TNR is a highbrow, fortnightly magazine with mostly liberal elite leadership-- and a dwindling subscription.

For a long time it was owned by Martin Peretz, a Harvard man, and has had illustrious writers livening its pages. Among them: Michael Kinsley, Jacob Weisberg, Irving Howe, Charles Krauthammer, and even Andrew Sullivan.

Anyway, Wieseltier's commentary forced Sullivan to put up a riposte countering the serious 'Jew baiting' charge leveled at him by Leon Wieseltier, with a certain standing in the intellectual circle of his own, and whose words carry weight amongst the cultural elites.

Sullivan's response is here. Sullivan particularly takes umbrage at Wieseltier calling him an "Obama boy," a reference to him being gay, among other things. In his own words:
Little? Boy? African-Americans and gay men have had one thing in common over the decades and centuries. When we are being put in our place by our superiors, we are called "boys." What do you call an openly gay man who actually manages to have a career in mainstream journalism? A boy. Obama is not a boy, and neither am I. And breaking through those barriers is one thing this election has come to be about.
Sullivan's anguish is understandable, so is his explanation of the "Jew baiting" charge. Perhaps this is a Kinsley gaffe where deep seated true resentments are being voiced with uncharacteristic discombobulation, except that the two guys aren't politicians. Mostly, both appear right in their own regard sans any regnant bitterness.

I cite this back-and-forth purely because it gives remarkable insight into verbal jostling between peers of their profession. A view from top is always incisive, and rare. Though the two parties have their quibbles about the conversation and level of discourse, it still is fascinating to me.

To recite my perennial refrain, we almost never see this in India. Perhaps it is because we don't have real freedom of speech and are overly weighed down by fake respect that seals our lips when we shouldn't be keeping quiet.

I suspect it is a carryover from our long excruciating encounter with foreign rule when shutting up your mouth was the only pragmatic recourse to preserving one's life.

Monday, April 21, 2008

Military training can be expensive

Militaries buy gadgets and toys from defense contractors, usually at an exorbitant rate. That is why arms dealers make boatloads of money which their sons/grandsons profligate away in buying BMWs, speeding it over hapless pedestrians, relieving them from their earthly misery.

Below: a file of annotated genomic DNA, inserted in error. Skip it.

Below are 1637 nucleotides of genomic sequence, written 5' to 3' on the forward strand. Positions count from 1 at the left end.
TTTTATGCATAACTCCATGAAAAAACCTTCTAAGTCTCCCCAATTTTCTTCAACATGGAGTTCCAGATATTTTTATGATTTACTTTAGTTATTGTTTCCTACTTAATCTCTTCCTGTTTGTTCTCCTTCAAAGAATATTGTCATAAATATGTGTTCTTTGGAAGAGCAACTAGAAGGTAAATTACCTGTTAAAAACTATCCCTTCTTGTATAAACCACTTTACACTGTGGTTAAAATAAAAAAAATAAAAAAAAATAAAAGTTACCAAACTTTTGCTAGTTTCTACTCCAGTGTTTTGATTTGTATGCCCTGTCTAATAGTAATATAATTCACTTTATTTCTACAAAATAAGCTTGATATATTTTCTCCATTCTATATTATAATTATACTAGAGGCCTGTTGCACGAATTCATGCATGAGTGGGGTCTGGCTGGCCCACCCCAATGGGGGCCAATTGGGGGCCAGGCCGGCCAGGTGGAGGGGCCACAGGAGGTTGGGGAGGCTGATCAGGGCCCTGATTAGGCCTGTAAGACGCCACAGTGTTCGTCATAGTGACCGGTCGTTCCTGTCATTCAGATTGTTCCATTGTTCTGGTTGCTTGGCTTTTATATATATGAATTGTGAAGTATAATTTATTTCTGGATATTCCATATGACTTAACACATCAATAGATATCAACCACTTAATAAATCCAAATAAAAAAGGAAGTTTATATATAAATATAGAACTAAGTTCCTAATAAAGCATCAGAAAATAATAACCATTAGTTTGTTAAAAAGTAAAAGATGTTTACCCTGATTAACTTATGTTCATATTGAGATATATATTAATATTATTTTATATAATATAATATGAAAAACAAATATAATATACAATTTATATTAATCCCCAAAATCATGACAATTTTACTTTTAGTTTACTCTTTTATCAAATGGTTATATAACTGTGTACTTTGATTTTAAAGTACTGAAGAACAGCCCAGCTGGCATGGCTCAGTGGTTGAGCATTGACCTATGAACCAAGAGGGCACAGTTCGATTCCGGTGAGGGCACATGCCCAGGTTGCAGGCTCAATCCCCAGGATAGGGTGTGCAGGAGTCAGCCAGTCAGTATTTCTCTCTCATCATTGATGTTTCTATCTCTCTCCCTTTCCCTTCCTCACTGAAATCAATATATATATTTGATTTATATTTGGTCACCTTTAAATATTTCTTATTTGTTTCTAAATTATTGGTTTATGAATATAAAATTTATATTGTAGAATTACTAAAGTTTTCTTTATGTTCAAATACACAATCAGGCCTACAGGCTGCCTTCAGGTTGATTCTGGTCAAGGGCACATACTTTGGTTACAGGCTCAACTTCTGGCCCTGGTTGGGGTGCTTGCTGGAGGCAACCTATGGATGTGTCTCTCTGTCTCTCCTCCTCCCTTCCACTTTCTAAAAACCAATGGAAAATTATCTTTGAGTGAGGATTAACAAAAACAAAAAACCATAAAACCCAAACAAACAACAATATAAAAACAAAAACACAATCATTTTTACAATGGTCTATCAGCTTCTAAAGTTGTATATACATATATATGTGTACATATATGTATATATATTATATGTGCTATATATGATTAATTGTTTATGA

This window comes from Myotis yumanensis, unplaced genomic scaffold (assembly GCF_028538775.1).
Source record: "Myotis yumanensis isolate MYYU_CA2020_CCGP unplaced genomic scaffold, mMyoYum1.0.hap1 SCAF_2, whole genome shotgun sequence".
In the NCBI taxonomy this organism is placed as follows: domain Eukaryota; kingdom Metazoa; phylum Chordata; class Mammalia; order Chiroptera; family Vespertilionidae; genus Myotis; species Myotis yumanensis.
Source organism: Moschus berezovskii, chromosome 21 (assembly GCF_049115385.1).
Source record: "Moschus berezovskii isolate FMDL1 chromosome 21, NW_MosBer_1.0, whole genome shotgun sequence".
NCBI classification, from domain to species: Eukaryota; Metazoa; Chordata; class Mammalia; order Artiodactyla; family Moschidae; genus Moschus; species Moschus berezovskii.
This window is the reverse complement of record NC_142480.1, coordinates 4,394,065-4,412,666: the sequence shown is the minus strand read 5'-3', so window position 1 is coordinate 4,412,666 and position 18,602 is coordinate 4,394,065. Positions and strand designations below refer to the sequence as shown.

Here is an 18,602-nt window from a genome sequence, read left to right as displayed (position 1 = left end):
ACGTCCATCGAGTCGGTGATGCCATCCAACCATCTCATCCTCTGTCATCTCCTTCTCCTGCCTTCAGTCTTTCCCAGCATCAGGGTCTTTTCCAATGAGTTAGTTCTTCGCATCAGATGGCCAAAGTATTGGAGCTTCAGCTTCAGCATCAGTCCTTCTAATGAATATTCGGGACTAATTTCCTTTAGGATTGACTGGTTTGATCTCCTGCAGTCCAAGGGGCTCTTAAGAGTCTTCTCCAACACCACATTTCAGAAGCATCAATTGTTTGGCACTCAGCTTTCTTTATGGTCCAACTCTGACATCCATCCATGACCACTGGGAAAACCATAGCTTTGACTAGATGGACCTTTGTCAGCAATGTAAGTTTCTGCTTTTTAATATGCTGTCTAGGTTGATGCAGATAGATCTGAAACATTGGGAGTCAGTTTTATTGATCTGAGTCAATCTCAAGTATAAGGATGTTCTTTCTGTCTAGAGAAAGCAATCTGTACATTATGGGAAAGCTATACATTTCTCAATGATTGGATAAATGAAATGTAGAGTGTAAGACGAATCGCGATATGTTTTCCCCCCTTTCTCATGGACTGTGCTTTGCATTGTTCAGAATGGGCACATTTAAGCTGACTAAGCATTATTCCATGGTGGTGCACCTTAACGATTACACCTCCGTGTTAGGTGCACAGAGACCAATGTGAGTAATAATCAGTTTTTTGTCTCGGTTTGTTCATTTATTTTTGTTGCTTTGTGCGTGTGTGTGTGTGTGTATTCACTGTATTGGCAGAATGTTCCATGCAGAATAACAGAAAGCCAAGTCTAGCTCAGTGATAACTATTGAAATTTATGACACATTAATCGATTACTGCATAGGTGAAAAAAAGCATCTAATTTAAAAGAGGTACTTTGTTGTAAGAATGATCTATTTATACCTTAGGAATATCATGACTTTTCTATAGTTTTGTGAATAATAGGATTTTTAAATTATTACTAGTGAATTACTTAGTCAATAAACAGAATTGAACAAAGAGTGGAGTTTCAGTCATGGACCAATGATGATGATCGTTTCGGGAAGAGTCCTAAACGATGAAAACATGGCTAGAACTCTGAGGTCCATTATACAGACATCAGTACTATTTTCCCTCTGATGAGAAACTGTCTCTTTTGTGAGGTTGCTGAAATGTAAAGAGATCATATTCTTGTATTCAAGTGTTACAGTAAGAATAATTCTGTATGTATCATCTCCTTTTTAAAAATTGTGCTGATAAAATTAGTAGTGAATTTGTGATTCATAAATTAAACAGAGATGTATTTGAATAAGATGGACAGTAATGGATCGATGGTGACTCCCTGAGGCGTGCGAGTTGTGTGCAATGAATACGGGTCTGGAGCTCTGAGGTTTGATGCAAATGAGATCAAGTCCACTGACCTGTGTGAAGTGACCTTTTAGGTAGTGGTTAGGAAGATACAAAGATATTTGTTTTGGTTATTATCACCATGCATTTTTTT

Anyway, once the military acquires arms, it has to train its personnel for use of the weapons. Some of these weapons cannot be risked for training purposes so there are things like flight simulators and dummy platforms to minimize the cost.

But when none of this is possible, the troops have to use expensive weapon systems for realistic training purposes.

In a separate news, Pakistan reportedly test-fired its "2nd nuclear-capable missile in 3 days."

Also, in a recent study that I don't seem to find, but one which was mentioned by Jay Leno, people shop to ward off depression, to make themselves feel good. Trying out shopped goods can be a moral booster- the same study claimed.

Bharat Ratna for the Dalai Lama?

Paris, the capital of a republic that boldly claims 'Liberté, égalité, fraternité' as its motto has declared that it will confer honorary citizenship to the Dalai Lama.

Wherever the Dalai Lama goes the talk pretty much follows where his home is, and where he is living now, which is in India. That in itself is an advertisement for India's commitment to democracy and justice as against authoritarianism that's lately on ascendance.

Yet, the country that give him asylum has always felt shy of openly accepting as such or fully recognizing the import of the Dalai Lama's stay. (He is accompanied by a single guard during his walks in Dharamshala, which speaks for his simplicity, but reflects rather poorly on us, where even petty goons passing for ministers carry a state sanctioned posse.)

Since the Bharat Ratna has had no claimant over the past few years or so the govt. tells us, it is time that someone as deserving as the Dalai Lama be awarded one. It will not only dignify the Dalai Lama but also shore up the waning reputation of the award itself. Too many undeserving, underqualified people, mostly politicians, have gotten their hands on the most prestigious award of the country. (An award that still legally recognizes what India, that is Bharat, holds as a gem, has to considered prestigious imo.)

It is a fond hope but a hope no less that the Dalai Lama be officially enshrined in our national history and public minds. I would wholly support any petition demanding as such.

Wednesday, April 16, 2008

Mukul Kesavan mixes it up when it comes to CPI-M

In today's Telegraph, Mukul Kesavan has a rather soporific article questioning what is, by now, quite obvious: CPM's loyalty to China.